This is the very same CBC that the Conservatives and their Sun media pals demonize for its flagrant left-wing anti-business bias. And whose Don Cherry will be back sooner or later, another fine role model and champion for kids of every age.

You’d think Stephen Harper would embrace this new and nasty CBC as his government moves steadily to demolish the caring, sharing identity Canadians used to revel in. The Conservative technique for smearing their opponents is simply a form of political bullying. And it’s been enormously successful. They’ve made chopped liver of Stephane Dion and Michael Ignatieff and have begun their assault on Thomas Mulcair. As columnist Lawrence Martin reminds us, the PM “is still running a campaign of lies” against Mr. Mulcair on the carbon-tax issue, and Martin confidently predicts that “Harper’s attacks on [Justin] Trudeau will be vicious."

#skndpldr - Swift Current Debate Notes

As Scott has already noted, Saskatchewan NDP's Swift Current leadership debate included plenty of familar themes:

And indeed, one of the more interesting issues facing both the candidates and the debate organizers is how to account for the difference between an audience which may be seeing the candidates for the first time, and the relationship between the contestants themselves based on regular responses to the same questions. My preference would be to ensure that the candidates face a wider range of questions during the course of the campaign, meaning that the pattern of maybe 2 new questions at each debate falls short of what would be ideal - but there are certainly sound arguments to be made in both directions.

That said, even with the questions largely echoing the previous debates there were once again a few relatively new developments worth pointing out - which I'll cover in a quick candidate-by-candidate review.

Cam Broten's performance wasn't quite as effective in the Swift Current debate as in some of the previous ones - which may be explained in part by his having to carry out double duty between the Legislative Assembly and the debate. But the most noteworthy part of his answers on a couple of questions (those related to revenue and free trade agreements) was a tendency to emphasize an undefined concept of "balance" first, then only afterward point out some of the problems with the Sask Party's current direction.

Of course, few candidates will want to argue for imbalance in those policy areas (nor indeed in any other). But it may be telling that Broten's instinct is to triangulate rather than emphasizing contrasts on issues where there's a strong case to be made that we're a long way from balance by any reasonable measure.

The most noteworthy development in Ryan Meili's performance was his most direct audition yet for the role of leading off question period against Brad Wall. Meili identified an issue of substantial ambiguity in Cam Broten's Saskatoon answer on uranium refining, and pressed Broten to explain why he would treat refining differently from reactor construction (which all candidates have ruled out altogether). 

But Meili's style still looks to have some way to go: he's speaking more clearly and effectively in his opening and closing statements, but reverting to a softer, faster pace when answering questions (and still regularly running out of time in his responses). And future debates should tell us whether he'll be able to develop the same habits in speaking off the cuff that he's working on in his prepared speeches.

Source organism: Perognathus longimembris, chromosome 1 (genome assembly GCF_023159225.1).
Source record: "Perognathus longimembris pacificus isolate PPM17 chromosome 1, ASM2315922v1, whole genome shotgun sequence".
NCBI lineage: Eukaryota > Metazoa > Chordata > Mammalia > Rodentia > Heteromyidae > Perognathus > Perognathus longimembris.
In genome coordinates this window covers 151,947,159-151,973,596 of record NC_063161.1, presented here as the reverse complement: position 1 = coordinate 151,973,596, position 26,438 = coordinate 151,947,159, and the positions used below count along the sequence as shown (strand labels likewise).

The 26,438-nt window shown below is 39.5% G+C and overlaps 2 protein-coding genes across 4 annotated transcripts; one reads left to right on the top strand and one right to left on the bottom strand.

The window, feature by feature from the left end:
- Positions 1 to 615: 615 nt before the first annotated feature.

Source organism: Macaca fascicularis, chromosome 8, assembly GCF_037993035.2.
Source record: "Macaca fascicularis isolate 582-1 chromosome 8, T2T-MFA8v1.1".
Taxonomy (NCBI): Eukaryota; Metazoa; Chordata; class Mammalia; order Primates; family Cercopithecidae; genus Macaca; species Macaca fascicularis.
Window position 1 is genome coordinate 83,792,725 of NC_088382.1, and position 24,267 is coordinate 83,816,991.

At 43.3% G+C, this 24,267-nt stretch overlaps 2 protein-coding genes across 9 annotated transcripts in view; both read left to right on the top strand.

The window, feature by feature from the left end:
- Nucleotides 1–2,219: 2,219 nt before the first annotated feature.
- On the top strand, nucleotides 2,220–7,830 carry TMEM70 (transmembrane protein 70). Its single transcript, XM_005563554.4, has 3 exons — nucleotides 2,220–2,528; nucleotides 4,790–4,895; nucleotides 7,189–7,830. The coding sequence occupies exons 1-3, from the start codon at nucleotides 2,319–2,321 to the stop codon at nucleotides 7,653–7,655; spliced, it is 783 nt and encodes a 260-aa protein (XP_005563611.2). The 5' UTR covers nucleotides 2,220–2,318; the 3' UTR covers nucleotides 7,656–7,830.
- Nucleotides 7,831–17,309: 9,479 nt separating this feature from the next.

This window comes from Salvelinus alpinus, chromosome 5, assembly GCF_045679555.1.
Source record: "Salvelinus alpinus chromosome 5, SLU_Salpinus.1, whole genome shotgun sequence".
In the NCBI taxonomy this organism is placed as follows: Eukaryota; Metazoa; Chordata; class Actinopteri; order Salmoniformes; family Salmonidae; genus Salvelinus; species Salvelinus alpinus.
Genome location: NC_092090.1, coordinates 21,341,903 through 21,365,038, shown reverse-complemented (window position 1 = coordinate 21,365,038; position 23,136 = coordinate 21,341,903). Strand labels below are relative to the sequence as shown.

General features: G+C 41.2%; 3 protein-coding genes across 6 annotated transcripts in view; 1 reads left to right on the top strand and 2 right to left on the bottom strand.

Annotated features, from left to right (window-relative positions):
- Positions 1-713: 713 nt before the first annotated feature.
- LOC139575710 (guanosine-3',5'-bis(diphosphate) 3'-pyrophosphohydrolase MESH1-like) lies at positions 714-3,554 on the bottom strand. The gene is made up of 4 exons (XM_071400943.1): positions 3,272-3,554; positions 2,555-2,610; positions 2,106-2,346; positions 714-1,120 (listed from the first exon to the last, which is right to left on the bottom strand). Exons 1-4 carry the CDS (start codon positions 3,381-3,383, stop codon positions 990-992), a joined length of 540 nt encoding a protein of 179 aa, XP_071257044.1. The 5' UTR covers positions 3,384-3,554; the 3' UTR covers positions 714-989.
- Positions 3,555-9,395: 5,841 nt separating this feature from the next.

Erin Weir received the most significant gift of the debate in the form of a question from Trent Wotherspoon. So far, I've found Weir's strategy somewhat surprising: he hasn't entirely pivoted away from lumping all three of his opponents together in order to criticize a lack of focus on short-term costing and legislative priorities, leaving me to question how he'd expect to make up ground in later ballots.

But Wotherspoon positively invited Weir to speak in terms of broader principles rather than short-term proposals - which looks to me to be exactly what his campaign has all too often glossed over. And while Weir's follow-up response drifted back into policy detail, he'll be well served to focus on being able to demonstrate to other candidates' supporters that he can be as effective as anybody in motivating citizens to deal with the underlying principles that have mostly been endorsed by all sides.

Finally, Wotherspoon's own performance was somewhat improved from earlier debates. He was once again tripped up by relatively simple questions of policy detail - one from Weir asking him to choose how to pay for feed-in tariffs, and one from Meili on rural land ownership. But in each case the issue was more tied to a failure to choose among options than difficulty recognizing the choice presented to him. And in general the repetition of questions looks to have assisted Wotherspoon in developing more detailed answers as the debates have progressed. 

In closing, I do disagree with Scott's view that the candidates "have all hit their strides", as each looks to me to have room to grow as the campaign continues. But all have certainly built from the first debate to the fourth - and there's ample reason for optimism that the result will be a strong set of choices for NDP members.